I understand the desire to overpay the mortgage, but personally I wouldn't overpay much more until the end of your current two year fix - depending on your savings needs, you might have headroom to increase it a bit - but instead I'd look to make a lump-sum payment at the end of your current two year fixed instead if circumstances allow at that time. That keeps cash in reserve if you need it over the next two years, and with a 2.09% mortgage you're not going to lose a massive amount in interest terms - e.g. could save half at 1.5% instant in Marcus, half at 2% 1-year fixed, which seems a decent trade of for access to liquidity.

    Also, if you're a higher-rate taxpayer then worth considering pension position if you haven't already, as it's often substantially better than overpaying the mortgage.
    £40k-in-’23#18 £6896.94/40,000 (17.24%)
  • 8ofspades8ofspades Forumite
    141 Posts
    Lomcevak wrote: »
    Given this, I'd be cautious about overpaying at this point unless you're very confident in your ability to get another job in case of redundancy / other unexpected events.

    One of the problems with OPs is that they have long-term benefit, but in the short term they have little effect - your monthly payment still has to go out. So if you drain your savings, put a lump sum on the mortgage, and then your circumstances change, lack of free cash can be a huge problem (especially if you're single-income). In your position i'd want to make sure I had plenty of cash on hand, ideally 6 - 12 months of income, as a buffer against the unexpected. So I probably wouldn't draw down the £50k as fast as you're suggesting. Obviously depends on exact finances though.

    I understand the desire to overpay the mortgage, but personally I wouldn't overpay much more until the end of your current two year fix - depending on your savings needs, you might have headroom to increase it a bit - but instead I'd look to make a lump-sum payment at the end of your current two year fixed instead if circumstances allow at that time. That keeps cash in reserve if you need it over the next two years, and with a 2.09% mortgage you're not going to lose a massive amount in interest terms - e.g. could save half at 1.5% instant in Marcus, half at 2% 1-year fixed, which seems a decent trade of for access to liquidity.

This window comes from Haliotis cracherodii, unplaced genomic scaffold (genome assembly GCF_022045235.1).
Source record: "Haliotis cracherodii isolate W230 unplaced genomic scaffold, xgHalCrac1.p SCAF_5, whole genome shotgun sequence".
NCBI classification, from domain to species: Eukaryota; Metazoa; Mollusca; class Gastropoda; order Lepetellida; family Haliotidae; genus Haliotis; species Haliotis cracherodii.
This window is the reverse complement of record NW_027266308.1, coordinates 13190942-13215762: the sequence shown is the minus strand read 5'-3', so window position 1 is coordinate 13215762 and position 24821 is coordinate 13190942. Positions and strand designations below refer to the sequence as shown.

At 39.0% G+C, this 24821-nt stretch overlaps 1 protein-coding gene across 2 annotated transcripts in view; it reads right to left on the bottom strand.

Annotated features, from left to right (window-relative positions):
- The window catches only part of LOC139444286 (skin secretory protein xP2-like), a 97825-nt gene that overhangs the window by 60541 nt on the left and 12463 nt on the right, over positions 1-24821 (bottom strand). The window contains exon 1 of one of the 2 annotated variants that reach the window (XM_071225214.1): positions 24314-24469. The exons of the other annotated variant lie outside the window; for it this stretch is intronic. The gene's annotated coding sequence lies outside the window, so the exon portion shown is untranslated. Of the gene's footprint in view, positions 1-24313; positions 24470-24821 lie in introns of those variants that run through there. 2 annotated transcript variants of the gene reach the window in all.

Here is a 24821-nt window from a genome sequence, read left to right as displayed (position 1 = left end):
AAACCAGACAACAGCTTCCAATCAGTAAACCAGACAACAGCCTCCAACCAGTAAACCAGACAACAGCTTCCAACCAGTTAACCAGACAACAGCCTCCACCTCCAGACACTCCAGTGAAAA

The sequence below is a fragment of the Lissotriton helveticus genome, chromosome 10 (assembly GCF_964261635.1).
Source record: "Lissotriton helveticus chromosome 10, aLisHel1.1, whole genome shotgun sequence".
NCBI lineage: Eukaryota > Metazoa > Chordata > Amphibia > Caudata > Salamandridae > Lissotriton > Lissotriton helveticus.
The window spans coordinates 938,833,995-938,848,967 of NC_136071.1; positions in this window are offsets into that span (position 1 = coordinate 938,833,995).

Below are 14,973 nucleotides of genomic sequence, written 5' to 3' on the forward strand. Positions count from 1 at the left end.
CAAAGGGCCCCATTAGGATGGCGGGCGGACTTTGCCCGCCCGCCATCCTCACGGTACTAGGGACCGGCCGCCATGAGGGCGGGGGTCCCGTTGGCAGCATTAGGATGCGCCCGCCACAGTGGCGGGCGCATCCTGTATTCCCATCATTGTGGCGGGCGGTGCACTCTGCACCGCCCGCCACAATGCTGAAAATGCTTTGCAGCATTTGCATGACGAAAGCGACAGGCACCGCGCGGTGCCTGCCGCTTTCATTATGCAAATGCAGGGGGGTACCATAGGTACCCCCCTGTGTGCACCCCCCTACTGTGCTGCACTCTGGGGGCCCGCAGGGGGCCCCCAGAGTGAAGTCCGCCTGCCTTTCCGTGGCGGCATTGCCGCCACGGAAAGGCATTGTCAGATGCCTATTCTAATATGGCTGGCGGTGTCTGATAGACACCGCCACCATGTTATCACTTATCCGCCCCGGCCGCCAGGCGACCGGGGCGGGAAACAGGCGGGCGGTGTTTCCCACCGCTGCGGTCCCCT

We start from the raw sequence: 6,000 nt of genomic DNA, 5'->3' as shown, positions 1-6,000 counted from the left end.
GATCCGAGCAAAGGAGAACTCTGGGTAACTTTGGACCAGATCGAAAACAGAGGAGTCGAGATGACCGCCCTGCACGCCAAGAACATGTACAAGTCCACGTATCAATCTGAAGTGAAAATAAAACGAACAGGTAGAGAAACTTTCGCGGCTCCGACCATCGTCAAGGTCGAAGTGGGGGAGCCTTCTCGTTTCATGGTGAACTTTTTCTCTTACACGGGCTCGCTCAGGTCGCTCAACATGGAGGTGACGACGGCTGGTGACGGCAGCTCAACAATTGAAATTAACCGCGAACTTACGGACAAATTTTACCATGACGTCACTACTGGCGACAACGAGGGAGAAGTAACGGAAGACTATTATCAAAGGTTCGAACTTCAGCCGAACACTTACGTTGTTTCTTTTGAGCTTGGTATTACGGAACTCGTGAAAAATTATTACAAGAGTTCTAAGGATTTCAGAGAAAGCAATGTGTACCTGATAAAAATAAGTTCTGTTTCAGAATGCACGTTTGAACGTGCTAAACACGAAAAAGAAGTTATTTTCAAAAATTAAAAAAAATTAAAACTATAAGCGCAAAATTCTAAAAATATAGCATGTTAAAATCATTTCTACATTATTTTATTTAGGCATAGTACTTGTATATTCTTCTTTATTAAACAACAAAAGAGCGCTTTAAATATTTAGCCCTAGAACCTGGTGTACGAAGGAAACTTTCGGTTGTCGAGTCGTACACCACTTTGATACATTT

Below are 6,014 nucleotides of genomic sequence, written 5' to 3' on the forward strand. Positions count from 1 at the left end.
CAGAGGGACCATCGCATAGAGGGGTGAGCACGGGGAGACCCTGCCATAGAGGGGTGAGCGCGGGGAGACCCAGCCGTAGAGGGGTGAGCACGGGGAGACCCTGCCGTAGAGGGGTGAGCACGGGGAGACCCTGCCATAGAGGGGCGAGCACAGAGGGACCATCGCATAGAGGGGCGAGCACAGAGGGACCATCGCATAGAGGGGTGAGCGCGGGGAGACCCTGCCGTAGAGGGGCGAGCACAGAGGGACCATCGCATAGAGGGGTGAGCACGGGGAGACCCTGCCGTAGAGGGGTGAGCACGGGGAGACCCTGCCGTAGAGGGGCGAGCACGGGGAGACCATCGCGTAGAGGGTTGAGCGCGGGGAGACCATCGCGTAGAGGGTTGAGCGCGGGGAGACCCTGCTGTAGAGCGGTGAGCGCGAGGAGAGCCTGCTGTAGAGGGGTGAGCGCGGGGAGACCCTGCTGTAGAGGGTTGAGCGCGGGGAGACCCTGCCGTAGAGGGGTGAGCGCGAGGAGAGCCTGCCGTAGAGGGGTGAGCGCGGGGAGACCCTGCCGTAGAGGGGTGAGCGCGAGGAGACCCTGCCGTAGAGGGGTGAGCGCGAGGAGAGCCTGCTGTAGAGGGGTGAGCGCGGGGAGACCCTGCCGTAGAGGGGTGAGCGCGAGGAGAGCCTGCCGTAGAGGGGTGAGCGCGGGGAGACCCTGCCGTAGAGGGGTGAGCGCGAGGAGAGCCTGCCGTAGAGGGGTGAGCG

Also, if you're a higher-rate taxpayer then worth considering pension position if you haven't already, as it's often substantially better than overpaying the mortgage.

    I agree with having an emergency fund but I would also check to see if your mortgage allows for payment holidays if you've overpaid - this could help you judge how much to risk.
  • TimmancTimmanc Forumite
    20 Posts
    Many thanks for the replied, these are greatly appreciated.

    To cover some of the points, I am indeed confident I can find another position should redundancy strike - of course illness has to be taken into consideration however I have 5 months salary saved separately and sickness / accident insurance and also have the option to take a payment holiday on the mortgage and pull from the overpaid fund.

    I feel this negates some of the risk of shelling out a large sum.

    Pension is certainly a consideration, I could always add to it but I’m comfortable with the pot currently and do want to get the mortgage out of the way even if this isn’t necessarily technically the ultra best way of using the fund.

    I think - and again I’m open to suggestions - that based on a mixture of comments here I will overpay in lump sum the amount I can still overpay this year without incurring ERC, then OP the full amount for the next year in month 13. Keep aside the following years in a 1 year fixed and bank the rest in a fixed 2 year bond. Then repeat....